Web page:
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[224] μακρὰ βοῶν, ‘bawling loud.’

[225] τέο (Attic “τίνος” or “τοῦ”), § 122.1; genitive of cause with “ἐπιμέμφεαι,

δὴ αὖτε, § 43.

[226] πλεῖαι, supply “εἰσί”.

[228] εὗτ᾽ ἄν = what in Attic prose? GG. 628. A present general protasis.

[229] , introducing a question; cf. note on A 133.

ἔτι, ‘besides.’— ἐπιδεύεαι = Attic “ἐπι-δέει”, ‘you want.’

οἴσει (with “κε”), § 190.

[230] τις (l. 229) ... “Τρώων ἱπποδάμων”, ‘a Trojan horseman.’

υἷος, genitive, § 107.

ἄποινα, ‘as a ransom,’ in apposition to “ὃν” [“χρυσόν”], l. 229.

[232] γυναῖκα, the genitive (“γυναικός”) would be expected, to correspond with “χρυσοῦ” (l. 229); but either the poet loses sight of a specific verb, or perhaps he has in mind “ποθέεις”, which takes the accusative, as A 492.— μίσγεαι and κατίσχεαι (l. 233) are present subjunctives, the ending “-εαι” being shortened from “-ηαι” ( § 28, § 29).

[233] ἥν τ᾽ε) ... “κατίσχεαι”, purpose clause.

αὐτός, with ictus on ultima, § 33.

[234] Understand “τινά”, ‘a man,’ as subject of ἐπιβασκέμεν.

[235] πέπονες, ‘weaklings’; cf. Achilles's word, “οὐτιδανοῖσιν”, A 231.— ἐλέγχε᾽α), ‘reproaches,’ ‘wretches.’

Ἀχαιίδες, οὐκέτ᾽ Ἀχαιοί, imitated in Vergil's words Aen. IX, 617),O vere Phrygiae (neque enim Phryges).

[237] πεσσέμεν, cf. “καταπέψῃ”, A 81; what is the metaphor involved?

[238] χἠμεῖς, form, § 44.

οὐκί, generally found at end of sentence and of verse = Attic “οὔ”.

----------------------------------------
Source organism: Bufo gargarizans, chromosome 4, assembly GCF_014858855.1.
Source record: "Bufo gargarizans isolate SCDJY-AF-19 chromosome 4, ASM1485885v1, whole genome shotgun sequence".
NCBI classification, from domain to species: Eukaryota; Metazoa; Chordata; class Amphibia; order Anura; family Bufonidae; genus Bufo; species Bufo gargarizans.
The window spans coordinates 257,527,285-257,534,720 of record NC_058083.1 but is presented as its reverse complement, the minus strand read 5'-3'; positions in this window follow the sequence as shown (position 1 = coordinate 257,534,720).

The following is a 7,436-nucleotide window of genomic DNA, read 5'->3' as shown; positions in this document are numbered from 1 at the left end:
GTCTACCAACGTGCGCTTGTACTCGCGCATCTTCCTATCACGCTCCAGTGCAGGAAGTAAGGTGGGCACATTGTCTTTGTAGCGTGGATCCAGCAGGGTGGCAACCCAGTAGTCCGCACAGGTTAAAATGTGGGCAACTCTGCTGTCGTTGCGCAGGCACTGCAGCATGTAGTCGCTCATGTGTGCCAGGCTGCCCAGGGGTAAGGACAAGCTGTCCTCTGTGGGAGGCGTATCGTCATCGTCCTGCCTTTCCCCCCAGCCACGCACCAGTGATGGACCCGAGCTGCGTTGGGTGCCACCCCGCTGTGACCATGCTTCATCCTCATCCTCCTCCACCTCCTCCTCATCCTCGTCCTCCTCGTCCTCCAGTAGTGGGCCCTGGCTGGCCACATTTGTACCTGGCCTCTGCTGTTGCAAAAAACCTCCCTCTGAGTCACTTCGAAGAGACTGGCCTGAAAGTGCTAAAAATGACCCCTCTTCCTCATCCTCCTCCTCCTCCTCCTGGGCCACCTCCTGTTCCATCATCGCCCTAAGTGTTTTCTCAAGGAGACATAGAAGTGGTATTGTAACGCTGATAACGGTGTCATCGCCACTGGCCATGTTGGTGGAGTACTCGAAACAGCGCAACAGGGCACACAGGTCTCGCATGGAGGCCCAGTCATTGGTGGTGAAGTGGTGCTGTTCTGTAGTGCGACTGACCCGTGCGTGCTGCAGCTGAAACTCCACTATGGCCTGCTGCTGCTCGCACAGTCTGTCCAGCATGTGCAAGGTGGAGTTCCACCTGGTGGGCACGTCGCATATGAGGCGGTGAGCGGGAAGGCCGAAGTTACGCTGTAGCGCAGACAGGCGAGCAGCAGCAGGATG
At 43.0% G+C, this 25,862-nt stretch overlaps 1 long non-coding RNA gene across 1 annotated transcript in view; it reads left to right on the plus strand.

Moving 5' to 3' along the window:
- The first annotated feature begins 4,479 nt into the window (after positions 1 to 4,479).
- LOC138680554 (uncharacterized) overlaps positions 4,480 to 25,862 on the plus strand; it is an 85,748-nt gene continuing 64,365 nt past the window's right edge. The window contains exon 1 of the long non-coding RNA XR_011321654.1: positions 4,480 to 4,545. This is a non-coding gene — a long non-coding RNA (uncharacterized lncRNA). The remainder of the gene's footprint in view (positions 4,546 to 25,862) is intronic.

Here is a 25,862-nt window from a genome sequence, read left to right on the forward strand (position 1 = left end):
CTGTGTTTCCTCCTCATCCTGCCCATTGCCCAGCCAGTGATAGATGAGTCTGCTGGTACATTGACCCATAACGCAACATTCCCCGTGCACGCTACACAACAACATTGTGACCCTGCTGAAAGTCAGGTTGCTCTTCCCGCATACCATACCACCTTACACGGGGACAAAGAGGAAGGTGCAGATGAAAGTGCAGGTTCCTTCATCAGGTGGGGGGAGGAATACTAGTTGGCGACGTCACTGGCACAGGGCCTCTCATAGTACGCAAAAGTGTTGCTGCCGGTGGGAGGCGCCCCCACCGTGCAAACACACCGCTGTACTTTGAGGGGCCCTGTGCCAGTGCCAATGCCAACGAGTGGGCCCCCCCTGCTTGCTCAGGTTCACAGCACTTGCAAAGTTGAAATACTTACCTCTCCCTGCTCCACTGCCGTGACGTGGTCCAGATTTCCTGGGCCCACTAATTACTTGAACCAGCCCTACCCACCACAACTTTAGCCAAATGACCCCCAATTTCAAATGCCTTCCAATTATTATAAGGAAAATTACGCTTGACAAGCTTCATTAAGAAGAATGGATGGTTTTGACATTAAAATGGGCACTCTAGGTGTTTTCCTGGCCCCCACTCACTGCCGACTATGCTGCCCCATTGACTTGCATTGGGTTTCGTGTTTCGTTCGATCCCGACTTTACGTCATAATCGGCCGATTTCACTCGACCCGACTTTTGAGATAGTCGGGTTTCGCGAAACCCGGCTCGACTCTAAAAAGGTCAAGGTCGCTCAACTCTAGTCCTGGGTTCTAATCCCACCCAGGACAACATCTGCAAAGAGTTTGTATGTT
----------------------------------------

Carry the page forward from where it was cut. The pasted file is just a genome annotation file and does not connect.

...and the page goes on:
[239] ἕο, accented, § 111.4; a genitive after the comparative “ἀμείνονα.

ἕο has the ictus on the ultima, § 38.

[240] Cf. A 356.

[241] ἀλλὰ μεθήμων [ἐστί], ‘but he is remiss,’ he lets things pass. Thersites perhaps has in mind how Achilles stopped in the very act of drawing his sword on Agamemnon (A 219).

[242] The very words used by Achilles, A 232.

[243] ποιμένα λαῶν, the full significance of this phrase is discussed by Socrates, as related by Xenophon, Memorabilia, III, 2, 1. Cf. note on 3.179.

[245] ὑπόδρα ἰδών, cf. A 148.

ἠνίπαπε, peculiar formation, § 129.

[249] ὅσσοι ... ἦλθον, ‘of all that came.’

[250] ‘Therefore [τῷ, cf. A 418] you had better not speak with kings passing through your mouth.’

ἂν ... ἀγορεύοις is potential optative with the force of a prohibition—in mock courtesy; cf. A 301.

ἀνὰ στόμα may be rendered freely, ‘on your tongue’ or ‘on your lips’; cf. Xen. Cyropaedia, I, 4, 25:πάντες τὸν Κῦρον διὰ σιόματος εἶχον καὶ ἐν λόγῳ καὶ ἐν ᾠδαῖς”, ‘all had Cyrus on their lips both in speech and in songs.’

[251] Before προφέροις and φυλάσσοις, which are in the same construction with “ἀγορεύοις”, understand “οὐκ ἄν”: ‘you had better not heap reproaches on them and watch (your chance for) going home.’

[254] τῷ, cf. l. 250.

[255] ἣσαι ὀνειδίζων, ‘you keep on reproaching’; for this meaning of “ἧμαι” cf. A 415, 416. Thersites sat down later (l. 268).

διδοῦσιν, for “διδό-νσιν§ 133).

[258] κιχήσομαι, first aorist subjunctive, probably; the corresponding indicative, “κιχήσατο”, occurs Z 498 and elsewhere. Cf. § 145.

ὥς νύ περ ὧδε, ‘even as you now are.’

[259] μηκέτ᾽ ... ἐπείη, what sort of wish? § 201. Odysseus emphatically says Ὀδυσῆι instead of “ἐμοί”.

[261] ἀπὸ ... δύσω, tmesis.

φίλα, meaning, § 114.

[262] τά τ᾽ε), ‘which,’ § 123.3.

αἰδόα, ‘nakedness.’

[263] [σε] αὐτόν, ‘you yourself,’ object of “ἀφήσω”.

[264] πεπληγώς, ‘scourging.’

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